Some of the advice out there is not, I don't know if it's deliberately incorrect or it's just, the user has the best intentions, they just don't know. But I think, yeah, explore, explore your education as fully as you can. Don't invest a lot, have a high degree of skepticism and start small, right? Don't overextend yourself by buying a container worth of product and expect that you're going to move it in the timeline that you need. You know, try to start very, very small. When we ran our first production run, we paid about three or four times the price for that small production run than we would eventually pay for larger runs because we bought this micro run, right? We only bought 500 units. Now we're buying, you know, 15, 20,000 units at a time, but like 500 units, you know, was very, very expensive. We sold it at a loss, but just to test the market, to test, to see cause like 500 units, sure, you know, hopefully you can move it. And if you don't, it's not going to destroy your personal finances. But if you buy 20,000 units, you may find yourself in a very different situation. So be very, very modest and realistic, I think when starting out.
Great advice. Yeah. Manage that risk early on, because if it works, you can spend more money and grow after. And if it doesn't work, you know, you didn't waste, you know, thousands of thousands of dollars on something just because you felt like it might work. So test and don't spend too much money. That's great advice. Only a couple more questions. Um, favorite tools, any tools that you cannot live without?
Yeah. I mean, I have a lot of tools that we use every day. Most recently we use a tool, well, it's a service really called Flowspace. Maybe you've heard of it before. It’s like an on demand warehousing space. It's a company that's partnered with a couple of thousand independent warehouses across the United States. And they offer no contract month by month storage. And why this is important for us is that Amazon FBA, we use Amazon FBA. So we used to ship all of our product directly from the manufacturer to FBA warehouses and that's where it stayed until it's sold. And with this explosion of third party sellers on Amazon and with the high interest of utilizing FBA services, FBA warehouses just simply can't accommodate all the products that people want to send. So they're limiting storage and restock rates. And so we found ourselves in a really tough situation where we have four manufacturing facilities.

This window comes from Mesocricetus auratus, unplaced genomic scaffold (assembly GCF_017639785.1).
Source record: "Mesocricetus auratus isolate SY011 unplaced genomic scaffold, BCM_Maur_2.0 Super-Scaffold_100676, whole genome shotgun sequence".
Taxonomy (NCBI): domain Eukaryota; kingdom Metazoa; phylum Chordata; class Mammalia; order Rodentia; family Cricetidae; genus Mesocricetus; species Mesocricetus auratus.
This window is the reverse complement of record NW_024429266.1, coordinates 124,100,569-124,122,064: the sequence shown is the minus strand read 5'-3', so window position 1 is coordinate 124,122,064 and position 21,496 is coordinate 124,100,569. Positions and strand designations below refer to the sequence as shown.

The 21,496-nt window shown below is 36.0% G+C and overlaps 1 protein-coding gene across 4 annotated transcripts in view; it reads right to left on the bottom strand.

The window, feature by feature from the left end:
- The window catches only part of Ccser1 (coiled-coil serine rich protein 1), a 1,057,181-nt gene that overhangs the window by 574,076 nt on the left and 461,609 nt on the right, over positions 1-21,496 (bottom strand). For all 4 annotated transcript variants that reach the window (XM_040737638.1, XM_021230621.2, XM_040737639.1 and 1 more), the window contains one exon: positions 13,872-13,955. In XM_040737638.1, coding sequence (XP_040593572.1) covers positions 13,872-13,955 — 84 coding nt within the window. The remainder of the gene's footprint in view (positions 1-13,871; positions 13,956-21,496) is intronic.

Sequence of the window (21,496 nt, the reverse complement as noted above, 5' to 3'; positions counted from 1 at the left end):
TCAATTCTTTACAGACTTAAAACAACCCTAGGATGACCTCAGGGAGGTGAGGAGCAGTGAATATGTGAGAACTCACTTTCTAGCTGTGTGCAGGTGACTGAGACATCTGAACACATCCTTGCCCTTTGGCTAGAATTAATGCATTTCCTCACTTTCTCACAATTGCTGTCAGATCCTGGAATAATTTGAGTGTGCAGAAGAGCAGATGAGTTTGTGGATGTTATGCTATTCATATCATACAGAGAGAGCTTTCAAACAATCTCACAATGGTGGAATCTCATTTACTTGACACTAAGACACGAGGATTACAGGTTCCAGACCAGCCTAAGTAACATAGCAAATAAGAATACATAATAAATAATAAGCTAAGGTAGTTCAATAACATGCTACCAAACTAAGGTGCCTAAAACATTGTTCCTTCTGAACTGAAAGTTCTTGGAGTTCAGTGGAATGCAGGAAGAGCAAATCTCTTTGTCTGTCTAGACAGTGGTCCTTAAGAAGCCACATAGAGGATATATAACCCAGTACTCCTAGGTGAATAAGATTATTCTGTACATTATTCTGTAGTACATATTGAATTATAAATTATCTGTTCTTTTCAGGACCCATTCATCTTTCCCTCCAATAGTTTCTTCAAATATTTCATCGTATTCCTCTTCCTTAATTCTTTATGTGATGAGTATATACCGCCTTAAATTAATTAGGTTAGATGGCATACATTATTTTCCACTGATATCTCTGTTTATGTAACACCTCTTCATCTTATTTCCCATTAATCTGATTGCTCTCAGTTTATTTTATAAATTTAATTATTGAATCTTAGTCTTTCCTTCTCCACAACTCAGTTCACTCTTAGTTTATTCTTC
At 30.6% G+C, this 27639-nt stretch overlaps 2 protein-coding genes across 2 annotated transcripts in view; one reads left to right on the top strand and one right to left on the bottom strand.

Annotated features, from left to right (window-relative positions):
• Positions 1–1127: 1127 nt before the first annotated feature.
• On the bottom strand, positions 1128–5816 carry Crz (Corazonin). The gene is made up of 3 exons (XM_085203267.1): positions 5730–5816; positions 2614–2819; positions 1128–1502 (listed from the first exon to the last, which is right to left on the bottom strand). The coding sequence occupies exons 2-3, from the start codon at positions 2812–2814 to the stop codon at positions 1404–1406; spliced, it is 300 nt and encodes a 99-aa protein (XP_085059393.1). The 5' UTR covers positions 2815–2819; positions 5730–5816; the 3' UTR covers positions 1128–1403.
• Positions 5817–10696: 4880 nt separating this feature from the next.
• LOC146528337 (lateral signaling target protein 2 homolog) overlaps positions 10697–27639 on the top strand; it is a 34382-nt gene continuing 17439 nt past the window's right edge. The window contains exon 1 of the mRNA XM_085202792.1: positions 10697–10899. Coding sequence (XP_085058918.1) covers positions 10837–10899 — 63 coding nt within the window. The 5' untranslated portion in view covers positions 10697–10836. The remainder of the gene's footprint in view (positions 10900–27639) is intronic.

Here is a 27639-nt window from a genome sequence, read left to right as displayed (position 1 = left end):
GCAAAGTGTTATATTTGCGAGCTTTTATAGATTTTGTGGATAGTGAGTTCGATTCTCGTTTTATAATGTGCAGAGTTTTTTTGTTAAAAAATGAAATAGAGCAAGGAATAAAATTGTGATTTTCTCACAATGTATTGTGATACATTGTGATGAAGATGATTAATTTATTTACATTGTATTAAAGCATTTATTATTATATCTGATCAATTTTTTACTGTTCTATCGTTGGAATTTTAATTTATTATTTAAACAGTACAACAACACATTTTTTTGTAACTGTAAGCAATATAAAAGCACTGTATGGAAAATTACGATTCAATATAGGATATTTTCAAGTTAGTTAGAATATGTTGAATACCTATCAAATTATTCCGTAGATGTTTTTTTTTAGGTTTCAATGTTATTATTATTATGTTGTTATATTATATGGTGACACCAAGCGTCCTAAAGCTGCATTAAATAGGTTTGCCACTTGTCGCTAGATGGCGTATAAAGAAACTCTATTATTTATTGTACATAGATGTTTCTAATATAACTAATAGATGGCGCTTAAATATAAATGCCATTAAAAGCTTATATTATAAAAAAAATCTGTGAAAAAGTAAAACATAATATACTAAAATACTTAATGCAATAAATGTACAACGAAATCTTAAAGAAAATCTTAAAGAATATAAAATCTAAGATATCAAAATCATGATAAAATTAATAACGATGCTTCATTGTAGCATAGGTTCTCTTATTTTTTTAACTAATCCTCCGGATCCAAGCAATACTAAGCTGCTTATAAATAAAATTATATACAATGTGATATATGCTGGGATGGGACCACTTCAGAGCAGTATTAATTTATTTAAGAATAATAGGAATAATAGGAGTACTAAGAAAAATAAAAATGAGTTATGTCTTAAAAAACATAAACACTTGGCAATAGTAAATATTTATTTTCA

We have them in New York and New Jersey and Colorado and California. Some warehouses are like, oh, sure, we can manage your product, let’s ship it to Michigan. And so can you imagine like LTLing all your products to Michigan just to send it right back out, you know, a couple of weeks time when Amazon allows you to replenish product. So Flowspace allows us to find warehouses super close to our manufacturing facilities. We can store month to month if we need, you know, some of our products have been stored for several months, some of our products have been stored for a few weeks and that flexibility has been really helpful for us.
That sounds awesome. That flexibility is key. Favorite books, any business books you've read or books that have influenced you or you'd recommend?
Yeah. And, you know, I'm almost hesitant to even say this book's name because it comes with a lot of baggage, but I did read The 4-Hour Workweek by Timothy Ferriss a couple of times. First, as just a pleasure read because it has a very provocative title, but the second time or third time I read it was with some more interesting intent, right? Like, oh, well maybe there's something behind this. And I, again, I caution listeners that The 4-Hour Workweek is not a how-to guide, it's more of a thought starter. Timothy Ferriss is an interesting character who does an amazing job of distilling and simplifying really complex concepts. But it's not for the average person, you could say. I know plenty of people who literally lost their jobs because they tried to follow the advice, it's not a how-to guide. Use it as some interesting inspiration and nothing else. Um, and then there's a book called The Seventh Sense by Josh Cooper Ramo that talks about network effects and the power of networking, which I find is very interesting.
Yeah. Networking is underrated. The one thing I've learned from networking is you better have something of value to offer. And then once you do, networking becomes a hundred times easier. So develop some skills, become interesting and then networking is pretty easy once you can offer something to other people. And then the final question, Damon, how can people find you?
Sure. I have a very unique name so people can find me on LinkedIn through my full name. The company is also easy to find, it’s naturalcurelabs.com. You can find the company on social media, although we are not super active because as a health and wellness company, we need to stay super compliant, which means there’s not a lot we can say, or not a lot we can do to engage on these social media platforms. And also we are, we have a couple brands that we are currently using and will use in the future. So Vita Tails is our pet health brand. So we manufacture multivitamin soft chews for dogs, sorta translating some of our expertise in human supplements to pets. And then we are rebranding our human supplement line to a brand called Palmara health, which will be announced later this month, early next month.
Sounds great. Awesome chatting with you. And thanks for the time.